04-08-2022 | di COOPI
Bolivia. Obtaining energy from non-recyclable waste
Starting from September 2019, COOPI - Cooperazione Internazionale has implemented in Bolivia the project "LaPazRecicla. Integrated approach to waste management in the Municipality of La Paz, Bolivia. New technologies to promote circular economy", funded by the Italian Agency for Development Cooperation. The project has the ambitious task of studying the quality of waste discarded in differentiated collection in order to quantify its energy potential and thus initiate national policies for the energy recovery of waste.
The project promotes differentiated waste collection in the city of La Paz, where there is also a small sorting plant that receives waste classified by citizens. However, 40% of the waste arriving at the plant cannot be recycled in the country, which is currently not equipped with the innovative technologies to recycle all type of garbage. In addition, Bolivia has not yet explored the energy recovery of non-recyclable waste. So, unfortunately, these are sent directly to the landfill, but it could be a usable resource for energy recovery.
Through the project, extensive research was carried out that led to a study on the use of waste-to-energy technology, the first of its kind in the country. The research also led to the creation of a guideline, which specifies the technical and scientific basis necessary for the use of waste-to-energy fuel and defines the precautions to be taken for proper environmental control. In particular, analyses were carried out to classify waste fuels according to international standards that discriminate their quality and determine their scope of application. This was made possible through collaboration with the Universidad Mayor de San Andrés in La Paz and the Universidad Insubria in Varese, both project partners.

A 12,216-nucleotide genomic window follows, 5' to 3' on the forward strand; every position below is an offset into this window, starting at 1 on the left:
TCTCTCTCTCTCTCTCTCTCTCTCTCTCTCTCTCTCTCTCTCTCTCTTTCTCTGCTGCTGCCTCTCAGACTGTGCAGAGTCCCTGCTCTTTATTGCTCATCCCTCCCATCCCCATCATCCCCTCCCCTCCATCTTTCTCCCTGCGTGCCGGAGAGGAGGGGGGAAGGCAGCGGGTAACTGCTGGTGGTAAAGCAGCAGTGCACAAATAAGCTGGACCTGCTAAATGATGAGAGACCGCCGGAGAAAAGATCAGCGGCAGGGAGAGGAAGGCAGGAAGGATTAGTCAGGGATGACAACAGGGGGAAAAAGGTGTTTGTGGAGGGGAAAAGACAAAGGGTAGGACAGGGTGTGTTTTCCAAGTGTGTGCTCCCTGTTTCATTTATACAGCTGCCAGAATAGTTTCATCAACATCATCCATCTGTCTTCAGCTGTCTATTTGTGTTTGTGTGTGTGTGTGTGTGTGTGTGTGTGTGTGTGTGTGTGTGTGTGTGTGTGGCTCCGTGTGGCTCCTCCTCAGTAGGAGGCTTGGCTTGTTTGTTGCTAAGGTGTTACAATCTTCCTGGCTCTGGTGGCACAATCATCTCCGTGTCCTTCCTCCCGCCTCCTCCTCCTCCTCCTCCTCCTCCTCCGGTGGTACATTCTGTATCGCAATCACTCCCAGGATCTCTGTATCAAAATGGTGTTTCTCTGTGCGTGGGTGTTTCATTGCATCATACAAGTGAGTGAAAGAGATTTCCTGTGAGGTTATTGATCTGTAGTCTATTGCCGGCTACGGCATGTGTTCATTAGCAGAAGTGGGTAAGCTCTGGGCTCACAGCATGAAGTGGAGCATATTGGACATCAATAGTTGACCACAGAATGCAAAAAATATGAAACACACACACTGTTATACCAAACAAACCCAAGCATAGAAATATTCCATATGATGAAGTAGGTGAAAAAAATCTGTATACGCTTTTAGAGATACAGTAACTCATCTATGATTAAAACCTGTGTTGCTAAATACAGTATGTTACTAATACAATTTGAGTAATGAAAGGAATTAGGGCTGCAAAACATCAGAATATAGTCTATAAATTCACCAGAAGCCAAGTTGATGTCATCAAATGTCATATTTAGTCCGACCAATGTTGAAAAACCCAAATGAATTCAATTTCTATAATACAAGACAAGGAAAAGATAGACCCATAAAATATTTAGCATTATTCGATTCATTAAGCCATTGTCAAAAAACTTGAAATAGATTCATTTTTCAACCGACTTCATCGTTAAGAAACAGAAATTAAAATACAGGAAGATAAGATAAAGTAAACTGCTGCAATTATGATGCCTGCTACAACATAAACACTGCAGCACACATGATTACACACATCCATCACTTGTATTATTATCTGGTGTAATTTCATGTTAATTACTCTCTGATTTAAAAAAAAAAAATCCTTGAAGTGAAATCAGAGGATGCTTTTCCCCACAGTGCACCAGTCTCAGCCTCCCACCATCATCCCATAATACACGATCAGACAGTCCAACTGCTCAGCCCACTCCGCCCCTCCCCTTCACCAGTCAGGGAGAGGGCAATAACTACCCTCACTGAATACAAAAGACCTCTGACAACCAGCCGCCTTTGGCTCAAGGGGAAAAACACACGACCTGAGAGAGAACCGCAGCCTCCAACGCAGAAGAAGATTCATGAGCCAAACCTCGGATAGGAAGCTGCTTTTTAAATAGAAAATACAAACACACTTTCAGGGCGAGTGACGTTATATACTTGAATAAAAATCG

For example, the research has made it possible to define the characteristics of fuels from waste that can be used for cement production, thus favouring the reduction of fossil fuels currently used. In addition, research has investigated the possibility of using cellulosic waste materials, converted into small bricks, for cooking food or heating homes in rural areas where wood or dung is the only source of energy. The possibility of using the bricks in the many artisanal kilns used for the production of artefacts such as bricks, plaster and ceramics, which currently use all kinds of materials, creating real environmental emergencies in certain areas, is also being analysed.
COOPI's action in this context is proving essential: Bolivia is currently facing a crisis caused by the depletion of the methane deposits on which it has based its energy and economic system for years. Laying the foundations for a sustainable and environmentally friendly future is the priority that needs to be reconfirmed on a daily basis.